The Cushing-Eisenhardt Brain Tumor Registry and the Neuropathology Collection

Dr. Harvey Cushing worked closely for many years with the neuropathologist Dr. Louise Eisenhardt, to establish and maintain a gross and microscopic brain collection that would supplement not only his clinical records and operative innovations, but would also continue to be developed as an educational resource.

By establishing the Hanna Fund for this registry in 1939, he also secured a funded permanent position for Louise Eisenhardt at Yale as its curator. This fund was designed to support the continuation of academic neuropathology at Yale, with the maintenance and ongoing replenishment of the collection as well as research. Dr. Elias Manuelidis became the curator of the Brain Tumor Registry when Louise Eisenhardt died in 1967, and in addition to the extensive written archives, slides, and many brain specimens stored in formalin, it included the beloved guppies of Dr. Eisenhart.

Dr. Elias Manuelidis promised Dr. Eisenhardt that they would be taken care of ad infinitum. The actual responsibility was assigned to Dr. Laura Manuelidis, and the guppies faithfully generated with progressively duller colors for 20 years until one summer week, a generous neuropathology resident gave them too much food. The well-catalogued gross specimens of the original collection were kept in glass bottles in the Brady Basement of the Pathology Department, and had first been arranged there by Dr. Eisenhardt for viewing. This Brady pathology space was easily accessible, and bottles could be replenished with fresh formalin by the dieners, and viewed by many neurosurgical residents who trained under Dr. William German. Numerous additional precious brains for teaching were subsequently collected from the many autopsies done by the neuropathology team at YNNH, the VA, and at outside mental hospitals.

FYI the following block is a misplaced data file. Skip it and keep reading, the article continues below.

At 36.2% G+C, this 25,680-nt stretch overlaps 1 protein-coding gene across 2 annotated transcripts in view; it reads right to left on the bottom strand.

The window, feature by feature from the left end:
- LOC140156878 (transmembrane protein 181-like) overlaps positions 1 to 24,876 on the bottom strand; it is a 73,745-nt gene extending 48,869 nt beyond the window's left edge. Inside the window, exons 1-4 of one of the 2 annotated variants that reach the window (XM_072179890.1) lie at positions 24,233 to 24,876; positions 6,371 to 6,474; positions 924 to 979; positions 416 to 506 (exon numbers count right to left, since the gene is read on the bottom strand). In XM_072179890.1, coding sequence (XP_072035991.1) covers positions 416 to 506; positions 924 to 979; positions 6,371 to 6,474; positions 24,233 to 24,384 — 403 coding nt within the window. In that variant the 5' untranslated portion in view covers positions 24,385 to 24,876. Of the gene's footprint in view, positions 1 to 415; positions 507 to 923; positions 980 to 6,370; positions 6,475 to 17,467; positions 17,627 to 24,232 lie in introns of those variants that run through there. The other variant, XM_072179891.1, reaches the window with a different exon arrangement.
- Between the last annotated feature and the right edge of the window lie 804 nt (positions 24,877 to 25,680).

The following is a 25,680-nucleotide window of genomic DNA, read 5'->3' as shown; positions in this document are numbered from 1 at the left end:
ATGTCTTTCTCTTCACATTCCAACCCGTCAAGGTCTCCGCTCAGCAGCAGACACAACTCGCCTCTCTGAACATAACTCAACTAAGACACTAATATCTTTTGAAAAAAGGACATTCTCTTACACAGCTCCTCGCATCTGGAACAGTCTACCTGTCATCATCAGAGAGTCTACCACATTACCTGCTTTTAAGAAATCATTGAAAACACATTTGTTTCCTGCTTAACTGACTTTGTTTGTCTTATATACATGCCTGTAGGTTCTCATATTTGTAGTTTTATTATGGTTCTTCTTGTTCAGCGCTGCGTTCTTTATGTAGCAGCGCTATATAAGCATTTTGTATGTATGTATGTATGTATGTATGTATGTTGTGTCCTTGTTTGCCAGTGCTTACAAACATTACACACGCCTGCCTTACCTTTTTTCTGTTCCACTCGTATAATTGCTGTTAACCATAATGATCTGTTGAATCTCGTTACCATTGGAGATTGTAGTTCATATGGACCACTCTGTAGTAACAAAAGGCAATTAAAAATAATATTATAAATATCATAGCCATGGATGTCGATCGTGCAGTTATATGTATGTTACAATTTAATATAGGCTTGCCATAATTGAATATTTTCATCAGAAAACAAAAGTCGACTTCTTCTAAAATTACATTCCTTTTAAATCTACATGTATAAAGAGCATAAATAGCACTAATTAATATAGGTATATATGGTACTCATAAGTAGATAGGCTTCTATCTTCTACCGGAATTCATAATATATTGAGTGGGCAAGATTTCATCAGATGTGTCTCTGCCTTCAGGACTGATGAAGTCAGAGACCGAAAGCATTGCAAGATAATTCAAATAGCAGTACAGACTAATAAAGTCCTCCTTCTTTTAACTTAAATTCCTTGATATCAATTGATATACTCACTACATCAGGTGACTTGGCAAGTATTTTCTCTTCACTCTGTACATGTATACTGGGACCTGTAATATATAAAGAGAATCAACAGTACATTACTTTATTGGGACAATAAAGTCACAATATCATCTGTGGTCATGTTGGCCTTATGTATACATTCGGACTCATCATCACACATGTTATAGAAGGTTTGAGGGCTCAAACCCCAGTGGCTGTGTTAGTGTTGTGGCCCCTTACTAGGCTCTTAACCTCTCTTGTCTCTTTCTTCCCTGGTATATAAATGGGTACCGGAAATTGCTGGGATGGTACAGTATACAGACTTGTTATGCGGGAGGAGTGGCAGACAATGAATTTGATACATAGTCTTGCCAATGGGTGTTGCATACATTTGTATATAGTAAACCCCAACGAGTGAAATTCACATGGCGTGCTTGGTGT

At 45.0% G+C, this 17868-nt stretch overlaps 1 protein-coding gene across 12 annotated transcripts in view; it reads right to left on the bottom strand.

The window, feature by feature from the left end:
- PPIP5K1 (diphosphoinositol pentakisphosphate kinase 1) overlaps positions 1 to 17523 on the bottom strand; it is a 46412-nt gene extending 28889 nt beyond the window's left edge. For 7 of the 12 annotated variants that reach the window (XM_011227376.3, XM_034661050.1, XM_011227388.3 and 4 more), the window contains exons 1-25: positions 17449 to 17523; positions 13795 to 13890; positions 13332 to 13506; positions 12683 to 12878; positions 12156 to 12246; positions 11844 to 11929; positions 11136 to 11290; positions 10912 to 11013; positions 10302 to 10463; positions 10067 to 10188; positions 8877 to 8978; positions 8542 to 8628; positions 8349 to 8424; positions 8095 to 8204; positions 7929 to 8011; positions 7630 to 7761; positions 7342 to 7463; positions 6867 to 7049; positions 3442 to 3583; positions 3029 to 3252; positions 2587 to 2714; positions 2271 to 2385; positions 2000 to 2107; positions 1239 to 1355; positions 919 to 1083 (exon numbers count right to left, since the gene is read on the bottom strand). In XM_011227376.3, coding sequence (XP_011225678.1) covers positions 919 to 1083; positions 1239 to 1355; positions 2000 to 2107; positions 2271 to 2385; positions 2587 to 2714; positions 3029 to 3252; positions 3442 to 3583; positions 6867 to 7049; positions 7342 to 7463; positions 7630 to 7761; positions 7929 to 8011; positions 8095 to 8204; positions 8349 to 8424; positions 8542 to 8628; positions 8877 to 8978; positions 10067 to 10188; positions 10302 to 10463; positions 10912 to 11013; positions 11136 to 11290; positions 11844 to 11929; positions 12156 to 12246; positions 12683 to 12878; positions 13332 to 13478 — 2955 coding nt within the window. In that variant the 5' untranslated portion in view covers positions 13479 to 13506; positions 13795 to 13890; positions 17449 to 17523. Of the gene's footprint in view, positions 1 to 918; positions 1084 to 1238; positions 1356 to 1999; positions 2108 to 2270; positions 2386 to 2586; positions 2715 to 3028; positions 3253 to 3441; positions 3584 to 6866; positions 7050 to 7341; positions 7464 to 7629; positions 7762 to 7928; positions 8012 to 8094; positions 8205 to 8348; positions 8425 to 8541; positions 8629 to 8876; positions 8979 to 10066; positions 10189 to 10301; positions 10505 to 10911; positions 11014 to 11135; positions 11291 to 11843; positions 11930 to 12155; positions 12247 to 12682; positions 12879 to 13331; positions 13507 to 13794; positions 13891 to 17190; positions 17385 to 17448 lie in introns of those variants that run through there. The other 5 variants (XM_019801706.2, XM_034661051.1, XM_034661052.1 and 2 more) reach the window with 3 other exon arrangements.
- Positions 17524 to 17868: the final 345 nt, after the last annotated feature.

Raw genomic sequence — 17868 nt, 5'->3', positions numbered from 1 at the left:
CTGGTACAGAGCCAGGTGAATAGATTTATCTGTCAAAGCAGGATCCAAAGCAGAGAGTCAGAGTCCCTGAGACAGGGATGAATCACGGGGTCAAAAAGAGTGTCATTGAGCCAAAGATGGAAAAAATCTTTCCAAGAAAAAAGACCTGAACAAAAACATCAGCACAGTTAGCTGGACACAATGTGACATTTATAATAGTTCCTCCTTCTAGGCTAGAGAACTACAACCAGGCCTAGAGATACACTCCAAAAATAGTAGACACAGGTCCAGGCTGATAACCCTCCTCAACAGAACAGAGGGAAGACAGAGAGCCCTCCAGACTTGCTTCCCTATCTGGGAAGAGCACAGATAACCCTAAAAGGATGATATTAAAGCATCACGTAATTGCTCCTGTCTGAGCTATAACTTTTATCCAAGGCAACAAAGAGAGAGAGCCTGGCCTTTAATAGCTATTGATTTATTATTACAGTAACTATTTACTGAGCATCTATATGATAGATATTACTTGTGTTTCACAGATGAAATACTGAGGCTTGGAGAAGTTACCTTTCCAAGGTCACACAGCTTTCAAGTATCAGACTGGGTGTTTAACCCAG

They were cataloged and arranged in this space, especially by Dr. Jean Angelo, whose handwriting is prominent on many carefully sealed bottles. This Brady viewing space was initially provided by Dr. Milton Winternitz, a legend of his own at Yale, and later graciously expanded by the Chairmen Drs. Harry Greene and Lewis Thomas. In fact, Dr. Greene did seminal work on malignant gliomas and other neoplasias with his assistant Betty Harvey, the daughter of Sam Harvey, and was a favorite teacher of many medical students (including LM).
All of Cushing’s written case records, along with Eisenhardt’s slide collection were housed in the Neuropathology offices of Dr. EE Manuelidis, and maintained in perfect order by him. He took especial care not to permit this “dry” part of this archive to be depleted by the many neurosurgical residents rotating in Neuropathology who sometimes could not resist pocketing a small portable memento of Dr. Cushing.

The Harvard neurosurgeons asked Dr. EE Manuelidis to give a talk and contribute a paper for the delightful celebration of Dr. Cushings 100th anniversary (c.f., Manuelidis, E.E. "A neuropathologist's perspective on the celebration of the 2000th operation of Harvey Cushing." J Neurosurg 50(1): 13-16 (1979). The clinical and manuscript collections and slides of Cushing cases, the newer Neuropathology archives (~14,000 YNNH and VA slides and clinical cases from 1952 onwards), and the complete clinical service, training and research space in pathology became part of the Department of Surgery in 1979 when Neuropathology joined Neurosurgery under Dr. William Collins.

The Brain Tumor Registry as well as the rest of the archives continued to be studied by many residents and trainees into the 1990s. Many students at Yale also looked at slides from the Cushing collection in the 1970s and 80s under supervision. Unfortunately, during the translocation of Neuropathology to the Surgery Department, the Pathology Chairman wanted all the wet Neuropathology teaching specimens removed from the Brady “museum,” as it was called by Dr. Eisenhardt. Despite protests from Drs. Collins, EE Manuelidis and L Manuelidis, in 1979 the entire wet collection, including the original Cushing operative specimen, and the neuropathology tumor, dementia and rare disease collection was moved and organized by Neuropathology to its newly designated space in the sub-basement of Harkness dormitory, a physically inaccessible location for replenishing and capping old jars, and impossible for teaching and viewing. Although obscured, the Cushing wet collection was never “lost.” Drs. Collins (who just died in June 2009) as well as all the Neuropathology staff knew its location along with Dr. Harry Zimmerman, a neuropathologist, good friend and dedicated Yale Alumnus. In 1994 he proposed contributing to both the collection the neuropathology section at Yale. Unfortunately, his death in 1995 changed the course of his desire.